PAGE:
“Dad! Look at the size of that grizzly bear! Do you think his teeth are as big as his claws?”
My teenage daughter quickly hushes her younger brother. She then continues to explain how this once wild bear is now a full-time resident at the Calgary Zoo. Her eighth grade class had a fieldtrip here last week. The Canadian Wilds exhibit – home of Skoki the bear – was the highlight.
A Wildlife Lesson
On previous zoo visits, I educated my children on animal behaviour and habitat. So it’s with a sense of fatherly pride that I now receive a lesson from my eldest. I learn that some of the zoo’s animals in the wild need help from the human species for survival. With the Canadian Rockies and its abundance of wildlife only an hour’s drive away, it’s great to know the zoo has ongoing conservation projects in partnership with the government and Parks Canada.
Grizzly Bears in the Wild
Grizzlies thrive in high mountain forests, alpine meadows and icefields where they can forage for shoots, roots, nuts and berries. Although the bears’ immense strength makes them excellent hunters, grizzlies prefer a primarily vegetarian diet. As I stand marvelling at this majestic creature, my daughter tells me the wild population is shrinking. Alberta’s rugged landscape is a haven for these grizzlies. It’s up to us, as visitors in their habitat, to keep them safe. The best way of doing this is by never feeding wildlife and eliminating access to human food sources.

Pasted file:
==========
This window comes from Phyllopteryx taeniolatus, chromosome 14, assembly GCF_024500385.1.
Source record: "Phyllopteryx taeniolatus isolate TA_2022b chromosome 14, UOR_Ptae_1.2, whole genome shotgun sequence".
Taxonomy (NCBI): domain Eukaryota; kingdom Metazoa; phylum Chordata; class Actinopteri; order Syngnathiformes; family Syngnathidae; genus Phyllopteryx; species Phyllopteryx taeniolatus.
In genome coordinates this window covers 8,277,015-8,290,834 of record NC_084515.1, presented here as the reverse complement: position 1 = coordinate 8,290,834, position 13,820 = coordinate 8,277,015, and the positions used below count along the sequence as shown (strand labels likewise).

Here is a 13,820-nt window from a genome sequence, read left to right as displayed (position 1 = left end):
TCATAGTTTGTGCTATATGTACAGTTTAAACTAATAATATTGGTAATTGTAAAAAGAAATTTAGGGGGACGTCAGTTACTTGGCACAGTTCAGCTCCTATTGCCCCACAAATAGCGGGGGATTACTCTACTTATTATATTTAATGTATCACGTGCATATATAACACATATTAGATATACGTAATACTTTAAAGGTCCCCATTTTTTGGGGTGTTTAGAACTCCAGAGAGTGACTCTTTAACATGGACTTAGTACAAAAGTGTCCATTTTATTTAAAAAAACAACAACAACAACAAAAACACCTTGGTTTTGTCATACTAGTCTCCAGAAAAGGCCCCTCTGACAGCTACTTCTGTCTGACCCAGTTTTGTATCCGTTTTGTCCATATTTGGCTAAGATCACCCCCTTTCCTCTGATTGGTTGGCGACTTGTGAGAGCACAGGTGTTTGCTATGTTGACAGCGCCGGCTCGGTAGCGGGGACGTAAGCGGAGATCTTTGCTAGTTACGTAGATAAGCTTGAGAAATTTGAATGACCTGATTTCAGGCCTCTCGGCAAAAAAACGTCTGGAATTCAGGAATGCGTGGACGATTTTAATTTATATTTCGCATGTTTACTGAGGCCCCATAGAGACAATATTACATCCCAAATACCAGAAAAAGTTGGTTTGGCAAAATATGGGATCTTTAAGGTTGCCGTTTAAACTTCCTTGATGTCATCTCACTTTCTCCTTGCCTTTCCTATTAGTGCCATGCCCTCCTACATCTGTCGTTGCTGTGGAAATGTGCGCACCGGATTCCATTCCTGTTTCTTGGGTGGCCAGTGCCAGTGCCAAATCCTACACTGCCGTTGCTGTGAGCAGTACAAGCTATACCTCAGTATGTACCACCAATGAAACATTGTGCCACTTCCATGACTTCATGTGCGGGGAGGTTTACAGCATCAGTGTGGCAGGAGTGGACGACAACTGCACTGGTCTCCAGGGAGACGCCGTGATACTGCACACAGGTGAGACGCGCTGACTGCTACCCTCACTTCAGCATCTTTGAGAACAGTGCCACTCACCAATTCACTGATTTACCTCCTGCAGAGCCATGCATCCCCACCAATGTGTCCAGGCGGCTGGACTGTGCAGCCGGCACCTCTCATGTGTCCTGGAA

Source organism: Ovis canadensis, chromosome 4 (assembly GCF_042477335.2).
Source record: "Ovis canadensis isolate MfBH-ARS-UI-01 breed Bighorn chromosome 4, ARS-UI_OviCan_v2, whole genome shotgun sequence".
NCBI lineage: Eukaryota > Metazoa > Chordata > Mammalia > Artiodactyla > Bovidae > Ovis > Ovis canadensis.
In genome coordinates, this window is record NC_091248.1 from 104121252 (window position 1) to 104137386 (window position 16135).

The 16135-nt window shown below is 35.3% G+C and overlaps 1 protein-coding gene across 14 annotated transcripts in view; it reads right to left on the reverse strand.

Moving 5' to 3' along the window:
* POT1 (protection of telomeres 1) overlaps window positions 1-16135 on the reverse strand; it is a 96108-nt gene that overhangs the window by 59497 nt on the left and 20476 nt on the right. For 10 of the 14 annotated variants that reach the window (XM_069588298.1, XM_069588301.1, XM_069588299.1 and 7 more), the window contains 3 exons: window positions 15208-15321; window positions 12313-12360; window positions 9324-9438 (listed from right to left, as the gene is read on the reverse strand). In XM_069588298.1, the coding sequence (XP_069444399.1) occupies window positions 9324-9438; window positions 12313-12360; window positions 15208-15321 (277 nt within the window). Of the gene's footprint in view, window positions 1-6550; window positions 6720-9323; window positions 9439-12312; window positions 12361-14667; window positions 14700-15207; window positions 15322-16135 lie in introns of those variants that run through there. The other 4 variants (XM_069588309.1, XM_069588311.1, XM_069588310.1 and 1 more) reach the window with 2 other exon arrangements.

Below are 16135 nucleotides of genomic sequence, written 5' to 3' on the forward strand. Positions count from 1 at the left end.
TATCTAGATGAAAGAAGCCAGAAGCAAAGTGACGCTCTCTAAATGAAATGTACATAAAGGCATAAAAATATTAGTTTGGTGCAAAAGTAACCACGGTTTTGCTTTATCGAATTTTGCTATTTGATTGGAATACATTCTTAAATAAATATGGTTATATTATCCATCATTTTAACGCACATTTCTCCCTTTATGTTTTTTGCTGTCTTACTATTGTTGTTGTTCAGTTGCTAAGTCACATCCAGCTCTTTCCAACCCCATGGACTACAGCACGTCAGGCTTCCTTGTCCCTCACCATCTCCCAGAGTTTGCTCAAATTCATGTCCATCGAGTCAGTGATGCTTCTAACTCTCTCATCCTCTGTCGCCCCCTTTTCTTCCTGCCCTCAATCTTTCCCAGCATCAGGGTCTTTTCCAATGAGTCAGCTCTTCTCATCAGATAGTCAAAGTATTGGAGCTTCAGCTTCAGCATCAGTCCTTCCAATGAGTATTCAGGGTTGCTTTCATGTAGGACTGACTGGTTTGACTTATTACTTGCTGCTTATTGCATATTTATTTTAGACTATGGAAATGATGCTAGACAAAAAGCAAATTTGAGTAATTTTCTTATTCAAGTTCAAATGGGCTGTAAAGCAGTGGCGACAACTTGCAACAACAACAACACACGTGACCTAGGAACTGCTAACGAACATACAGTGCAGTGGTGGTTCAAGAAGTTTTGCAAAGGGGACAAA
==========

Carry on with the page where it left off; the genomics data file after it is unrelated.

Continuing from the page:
Close Encounters with Canadian Wildlife
We stroll along the forested pathway past cougars, black bears, moose, wood bison and bighorn sheep. I’ve spotted some of these animals in the outback before – happily, from a safe distance! Arriving at the Woodland Caribou exhibit, my lessons continue. I was surprised to learn that these reindeer relatives are a threatened species. Thankfully through the zoo’s breeding programme, it’s anticipated that some of the offspring will be introduced into the wild.
A Rare Sighting
Another conservation programme here is for the endangered whooping crane. Seeing these graceful birds up close is a rare opportunity as there are less than 500 remaining in the wild. So your chances of seeing one in a natural setting – like Wood Buffalo National Park where the last migratory flock nests – even from the other end of a pair of binoculars is unlikely. Today, due to efforts from organisations like the Calgary Zoo, their numbers are significantly greater than in the 1940s when there were fewer than two dozen left.